The Value of a View


What’s in a view? 

Well, depending on what type of property we’re talking about & whether it’s a good view or a “bad” view, whether it’s something that creates privacy, or the perception of added or decreased value, it could mean the difference of tens of thousands of dollars! Plus or MINUS! Or…you could pay a premium for a view that disappears over time or that you simply can’t recoup the cost of when you sell. Tricky Business!

Builders charge a premium for things like backing onto greenspace/treed or forested areas, storm water ponds & corner lots, just to name a few. Problem is, sometimes, like with corner lots for example, you can’t recoup the actual dollar value of the premium you paid to the builder for it. A corner lot in a subdivision home will give you extra windows & light on the one side (as opposed to a view of a brick wall from the house next door) but many people don’t like the extra traffic that comes along with siding onto a road. I once sold a property that was both on a corner lot & backed onto a popular neighbourhood park & it was a surprisingly tough sell! Yes there were no neighbours behind or next door, but buyers shied away from this property because of perceived noise & traffic.

How about a disappearing view? These are a heartbreaker! Especially if the builder promised one thing when you purchased & then they changed the “plan”…it’s not like they give you your money back when your view disappears. All of a sudden greenspace turns into a block of houses & you’re SOL! I feel so bad for the people on both Tooley Rd & Centerfield Dr in Courtice who backed onto greenspace for decades, but who now back onto a newly-built condo townhouse complex…that’s a real tough pill to swallow & has sadly stripped away some of their homes’ value.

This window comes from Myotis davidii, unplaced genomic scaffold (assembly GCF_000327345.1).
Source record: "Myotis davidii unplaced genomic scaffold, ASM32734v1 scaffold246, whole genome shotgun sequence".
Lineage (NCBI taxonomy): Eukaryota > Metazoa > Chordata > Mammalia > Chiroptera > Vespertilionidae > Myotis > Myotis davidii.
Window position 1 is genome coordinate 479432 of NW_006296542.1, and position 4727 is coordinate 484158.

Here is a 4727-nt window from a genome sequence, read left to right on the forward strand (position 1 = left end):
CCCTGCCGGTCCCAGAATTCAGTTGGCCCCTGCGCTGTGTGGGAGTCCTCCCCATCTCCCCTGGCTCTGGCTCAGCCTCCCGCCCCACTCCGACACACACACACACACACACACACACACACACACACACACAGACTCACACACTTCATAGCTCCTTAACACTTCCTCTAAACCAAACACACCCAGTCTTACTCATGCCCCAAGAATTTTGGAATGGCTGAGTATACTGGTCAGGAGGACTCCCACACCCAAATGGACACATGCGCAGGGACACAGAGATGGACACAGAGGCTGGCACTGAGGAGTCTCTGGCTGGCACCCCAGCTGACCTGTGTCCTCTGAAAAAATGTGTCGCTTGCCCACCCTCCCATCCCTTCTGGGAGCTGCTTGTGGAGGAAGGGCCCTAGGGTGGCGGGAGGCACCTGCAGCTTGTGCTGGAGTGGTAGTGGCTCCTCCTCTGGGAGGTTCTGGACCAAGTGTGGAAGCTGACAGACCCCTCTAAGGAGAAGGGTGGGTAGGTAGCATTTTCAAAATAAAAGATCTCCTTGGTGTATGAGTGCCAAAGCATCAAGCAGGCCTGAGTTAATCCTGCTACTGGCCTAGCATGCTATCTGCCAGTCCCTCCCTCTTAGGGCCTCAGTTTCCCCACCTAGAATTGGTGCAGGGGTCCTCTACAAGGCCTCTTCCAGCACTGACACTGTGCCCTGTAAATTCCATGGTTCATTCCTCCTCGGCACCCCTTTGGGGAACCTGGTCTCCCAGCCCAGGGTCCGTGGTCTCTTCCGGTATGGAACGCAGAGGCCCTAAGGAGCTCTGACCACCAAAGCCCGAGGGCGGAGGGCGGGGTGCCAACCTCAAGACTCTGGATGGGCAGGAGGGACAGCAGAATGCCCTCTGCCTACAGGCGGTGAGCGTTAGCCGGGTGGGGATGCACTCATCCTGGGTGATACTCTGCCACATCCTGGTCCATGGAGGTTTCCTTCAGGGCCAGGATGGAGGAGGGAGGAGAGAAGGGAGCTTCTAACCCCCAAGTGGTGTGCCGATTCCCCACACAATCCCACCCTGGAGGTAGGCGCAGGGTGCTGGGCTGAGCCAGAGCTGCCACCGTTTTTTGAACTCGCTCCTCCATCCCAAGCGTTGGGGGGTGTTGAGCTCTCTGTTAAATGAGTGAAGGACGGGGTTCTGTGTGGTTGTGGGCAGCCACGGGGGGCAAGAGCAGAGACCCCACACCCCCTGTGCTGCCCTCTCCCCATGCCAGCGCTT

Ravine lots & lots that have great privacy due to mature vegetation or landscaping, are both always in demand & will usually command a premium as well. How much of a premium? $30k or more here in the Durham region! I’ve sold a few & boy were those HOT properties! Recently an agent in Brighton (a good hour east of here in Northumberland County) had a ravine lot home sell for $150k more than a very similar home across the street that didn’t back onto the ravine…same age, same builder, same finishes, same selling timeframe…$150,000 difference…just let that settle in for a moment!


Examples of views that can be challenging? And by challenging I mean that a home will take longer to sell & will most likely sell for less than a comparable property with a different view:
  •      Hydro corridors
  •      Backing onto a main road
  •      Fronting onto a main road if the house is not well set back from the road
  •      Overlooking something less than desirable
  •      Backing onto something less than desirable

Now presumably someone who owns a house with a challenging view like one of the ones that I’ve just listed, likely paid a purchase price that took that challenge into consideration…not always, but more often than not, that’s the case. And so selling for a little less, when you paid a little less in the first place, is easier to come to terms with. For those with the disappearing view, or a view that that can be subjective as to whether it’s a good view or a bad view, unfortunately all you can do is be realistic & work with the hand that you’ve been dealt.

Privacy, & what one of my clients calls “elbow room” have become a luxury, at least here in the ‘burbs. Luxury items come with higher price tags & they don’t tend to go on sale. 

And one final thought, the perception of value BECOMES the value & perception can be  subjective...as I said at the start of this, it's tricky business!


Until next time,

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